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Primary mucinous adenocarcinoma of a seminal vesicle cyst associated with ectopic ureter and ipsilateral renal agenesis: a case report.

Lee BH, Seo JW, Han YH, Kim YH, Cha SJ - Korean J Radiol (2007 May-Jun)

Bottom Line: Primary adenocarcinoma of the seminal vesicles is a rare neoplasm.Congenital seminal vesicle cysts are commonly associated with unilateral renal agenesis or dysgenesis.To the best of our knowledge, mucinous adenocarcinoma of the seminal vesicle cyst that's associated with an ectopic ureter opening into the seminal vesicle and ipsilateral renal agenesis has not been described in the radiological literature.

View Article: PubMed Central - PubMed

Affiliation: Department of Radiology, Ilsan Paik Hospital, Inje University School of Medicine, Gyeonggi, Korea.

ABSTRACT
Primary adenocarcinoma of the seminal vesicles is a rare neoplasm. Congenital seminal vesicle cysts are commonly associated with unilateral renal agenesis or dysgenesis. To the best of our knowledge, mucinous adenocarcinoma of the seminal vesicle cyst that's associated with an ectopic ureter opening into the seminal vesicle and ipsilateral renal agenesis has not been described in the radiological literature. We report here on the radiological findings of a primary adenocarcinoma of a seminal vesicle cyst in this condition.

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Related in: MedlinePlus

A 41-year-old man with adenocarcinoma of the seminal vesicle cyst associated with an ectopic ureter opening into the seminal vesicle and also ipsilateral renal agenesis.A. Transrectal ultrasonography shows a hyperechoic, intraluminal protruding papillary mass (white arrows) in the cystic change of the left seminal vesicle (black arrows).B. On the contrast-enhanced pelvic CT scan, the papillary solid mass (black arrows) is seen to originate from the wall of the left seminal vesicle cyst (white arrows), and this mass is mildly enhanced.C. A small, abnormal soft tissue density (white arrows) is noted in the aorta's left lateral aspect, suggesting an atrophic or dysgenetic left kidney on the contrast-enhanced abdominal CT at the level of the L4 vertebra.D. An axial T1-weighted MR image shows a large, dilated seminal vesicle (white arrows) with fluid content that has high signal intensity. The cyst contains a low signal intensity papillary mass (arrowheads). The urinary bladder (black arrows) is also noted.E, F. The T2-weighted coronal (E) and sagittal (F) MR images disclose a low signal intensity papillary mass (black arrows) in the left seminal vesicle cyst and a dilated left ectopic ureter (white arrows) draining into the left seminal vesicle.G. The gross specimen shows the internal surface of the seminal vesicle cyst with a residual papillary mass (arrows). The main mass is removed.H. A photomicrograph shows a papillary configuration (black arrows) covered with carcinoma cells without muscular invasion (white arrows) (Hematoxylin & Eosin staining, × 100).
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Figure 1: A 41-year-old man with adenocarcinoma of the seminal vesicle cyst associated with an ectopic ureter opening into the seminal vesicle and also ipsilateral renal agenesis.A. Transrectal ultrasonography shows a hyperechoic, intraluminal protruding papillary mass (white arrows) in the cystic change of the left seminal vesicle (black arrows).B. On the contrast-enhanced pelvic CT scan, the papillary solid mass (black arrows) is seen to originate from the wall of the left seminal vesicle cyst (white arrows), and this mass is mildly enhanced.C. A small, abnormal soft tissue density (white arrows) is noted in the aorta's left lateral aspect, suggesting an atrophic or dysgenetic left kidney on the contrast-enhanced abdominal CT at the level of the L4 vertebra.D. An axial T1-weighted MR image shows a large, dilated seminal vesicle (white arrows) with fluid content that has high signal intensity. The cyst contains a low signal intensity papillary mass (arrowheads). The urinary bladder (black arrows) is also noted.E, F. The T2-weighted coronal (E) and sagittal (F) MR images disclose a low signal intensity papillary mass (black arrows) in the left seminal vesicle cyst and a dilated left ectopic ureter (white arrows) draining into the left seminal vesicle.G. The gross specimen shows the internal surface of the seminal vesicle cyst with a residual papillary mass (arrows). The main mass is removed.H. A photomicrograph shows a papillary configuration (black arrows) covered with carcinoma cells without muscular invasion (white arrows) (Hematoxylin & Eosin staining, × 100).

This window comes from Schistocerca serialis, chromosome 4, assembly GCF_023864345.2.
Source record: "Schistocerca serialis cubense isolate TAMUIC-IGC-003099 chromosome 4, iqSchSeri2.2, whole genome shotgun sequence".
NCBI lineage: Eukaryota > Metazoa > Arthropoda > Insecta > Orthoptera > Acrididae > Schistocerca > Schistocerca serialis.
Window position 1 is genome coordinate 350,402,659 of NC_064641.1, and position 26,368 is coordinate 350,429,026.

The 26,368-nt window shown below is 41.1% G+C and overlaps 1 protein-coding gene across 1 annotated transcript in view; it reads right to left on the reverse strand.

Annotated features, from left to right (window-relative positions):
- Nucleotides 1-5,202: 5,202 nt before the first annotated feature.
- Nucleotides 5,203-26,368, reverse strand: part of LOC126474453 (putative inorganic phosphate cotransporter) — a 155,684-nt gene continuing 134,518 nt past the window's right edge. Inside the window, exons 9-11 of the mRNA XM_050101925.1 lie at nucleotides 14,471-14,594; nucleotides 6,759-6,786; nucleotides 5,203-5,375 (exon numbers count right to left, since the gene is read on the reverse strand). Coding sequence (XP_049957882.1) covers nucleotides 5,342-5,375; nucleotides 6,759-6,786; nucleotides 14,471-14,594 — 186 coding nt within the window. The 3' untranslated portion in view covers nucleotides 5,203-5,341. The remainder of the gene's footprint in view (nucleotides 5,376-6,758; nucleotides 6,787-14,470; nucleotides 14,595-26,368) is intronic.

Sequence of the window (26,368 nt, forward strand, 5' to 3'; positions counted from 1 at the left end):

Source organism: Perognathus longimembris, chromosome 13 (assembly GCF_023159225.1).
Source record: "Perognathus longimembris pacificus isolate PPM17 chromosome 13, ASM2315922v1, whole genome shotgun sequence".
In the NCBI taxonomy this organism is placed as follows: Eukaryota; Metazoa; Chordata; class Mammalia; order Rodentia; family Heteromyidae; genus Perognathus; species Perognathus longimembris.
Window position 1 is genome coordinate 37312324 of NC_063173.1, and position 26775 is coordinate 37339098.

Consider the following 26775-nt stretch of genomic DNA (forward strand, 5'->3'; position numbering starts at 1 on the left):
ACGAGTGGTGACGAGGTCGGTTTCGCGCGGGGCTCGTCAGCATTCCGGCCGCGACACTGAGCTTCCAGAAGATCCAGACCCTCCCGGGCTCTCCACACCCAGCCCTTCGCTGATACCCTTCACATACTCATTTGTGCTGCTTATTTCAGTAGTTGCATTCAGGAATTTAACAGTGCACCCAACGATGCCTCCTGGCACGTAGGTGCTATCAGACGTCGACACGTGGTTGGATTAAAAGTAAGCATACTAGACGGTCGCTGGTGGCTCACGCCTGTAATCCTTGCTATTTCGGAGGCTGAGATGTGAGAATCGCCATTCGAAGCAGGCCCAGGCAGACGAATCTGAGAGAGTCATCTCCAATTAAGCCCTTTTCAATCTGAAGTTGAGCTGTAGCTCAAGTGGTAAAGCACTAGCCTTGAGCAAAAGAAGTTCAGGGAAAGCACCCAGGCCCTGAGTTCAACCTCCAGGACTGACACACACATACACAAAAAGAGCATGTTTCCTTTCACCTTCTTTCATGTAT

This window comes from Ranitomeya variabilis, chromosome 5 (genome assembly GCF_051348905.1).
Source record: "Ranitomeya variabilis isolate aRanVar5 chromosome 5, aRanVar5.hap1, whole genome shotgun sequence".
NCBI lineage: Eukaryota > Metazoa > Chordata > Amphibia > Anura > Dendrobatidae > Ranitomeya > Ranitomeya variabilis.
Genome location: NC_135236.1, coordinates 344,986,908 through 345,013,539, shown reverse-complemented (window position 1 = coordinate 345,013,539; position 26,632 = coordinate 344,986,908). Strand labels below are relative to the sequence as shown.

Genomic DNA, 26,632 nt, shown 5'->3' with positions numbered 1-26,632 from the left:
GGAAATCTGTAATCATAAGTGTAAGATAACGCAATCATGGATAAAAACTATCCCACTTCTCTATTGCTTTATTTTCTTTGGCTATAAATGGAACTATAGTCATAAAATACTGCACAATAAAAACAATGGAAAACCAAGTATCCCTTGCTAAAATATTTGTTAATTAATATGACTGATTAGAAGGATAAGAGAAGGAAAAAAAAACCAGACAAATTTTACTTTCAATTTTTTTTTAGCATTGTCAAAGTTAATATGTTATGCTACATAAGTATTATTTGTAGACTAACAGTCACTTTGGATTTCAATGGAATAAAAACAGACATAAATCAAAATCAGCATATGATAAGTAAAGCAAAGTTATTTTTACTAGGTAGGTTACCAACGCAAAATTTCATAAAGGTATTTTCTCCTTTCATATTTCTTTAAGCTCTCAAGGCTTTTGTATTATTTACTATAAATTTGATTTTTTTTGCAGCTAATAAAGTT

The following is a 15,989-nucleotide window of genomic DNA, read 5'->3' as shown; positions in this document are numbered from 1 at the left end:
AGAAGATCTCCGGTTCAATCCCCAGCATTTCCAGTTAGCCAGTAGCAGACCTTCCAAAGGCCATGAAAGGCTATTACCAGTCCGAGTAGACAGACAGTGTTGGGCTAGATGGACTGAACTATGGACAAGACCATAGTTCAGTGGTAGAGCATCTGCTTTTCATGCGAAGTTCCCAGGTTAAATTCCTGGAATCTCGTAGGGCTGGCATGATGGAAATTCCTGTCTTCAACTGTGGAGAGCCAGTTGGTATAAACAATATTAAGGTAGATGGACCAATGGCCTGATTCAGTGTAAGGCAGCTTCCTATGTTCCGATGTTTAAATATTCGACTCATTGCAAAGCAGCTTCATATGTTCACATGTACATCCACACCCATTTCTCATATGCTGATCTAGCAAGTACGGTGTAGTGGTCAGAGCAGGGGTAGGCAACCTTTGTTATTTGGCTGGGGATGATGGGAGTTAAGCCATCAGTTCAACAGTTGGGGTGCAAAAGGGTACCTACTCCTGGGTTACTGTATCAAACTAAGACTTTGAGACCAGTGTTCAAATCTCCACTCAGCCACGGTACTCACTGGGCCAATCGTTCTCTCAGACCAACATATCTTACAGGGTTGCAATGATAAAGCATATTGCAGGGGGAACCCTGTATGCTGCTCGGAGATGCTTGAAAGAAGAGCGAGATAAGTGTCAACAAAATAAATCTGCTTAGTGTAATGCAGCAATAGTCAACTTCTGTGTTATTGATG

Mentions: A 41-year-old man presented with terminal gross hematuria that was noted one month earlier. His past medical history was unremarkable except that he had suffered with prostatitis. The serum markers for prostate cancer, prostate-specific antigen (PSA) and prostatic acid phosphatase (PAP) were normal. Carcinoembryonic antigen (CEA) was also in the normal range. Transrectal ultrasonography showed a well-demarcated, pear-shaped cystic lesion that included an echogenic papillary solid mass in his left seminal vesicle (Fig. 1A). Contrast-enhanced pelvic CT showed that the papillary solid mass originated from the wall of the left seminal vesicle cyst and it was mildly enhanced (Fig. 1B). A dilated ectopic ureter opening into the dilated left seminal vesicle was also seen. There was no evidence of any other pelvic tumors. Contrast enhanced abdominal CT at the level of the L4 vertebra demonstrated a small abnormal soft tissue density in the aorta's left lateral aspect, suggesting a dysgenetic or atrophic kidney (Fig. 1C). The axial T1-weighted (TR/TE: 540/12 ms) MR image showed high signal-intensity fluid in the seminal vesicle cyst (Fig. 1D). The coronal T2-weighted (TR/TE: 5500/136 ms) MR image demonstrated an approximately 7.8 × 6 × 5.2 cm papillary mass in the left seminal vesicle cyst (Fig. 1E). The sagittal T2-weighted image showed a markedly dilated ectopic ureter draining into the cyst (Fig. 1E). The cystoscopic findings showed bulging of the left hemitrigone on the left side of the bladder. The left ureteral orifice was absent.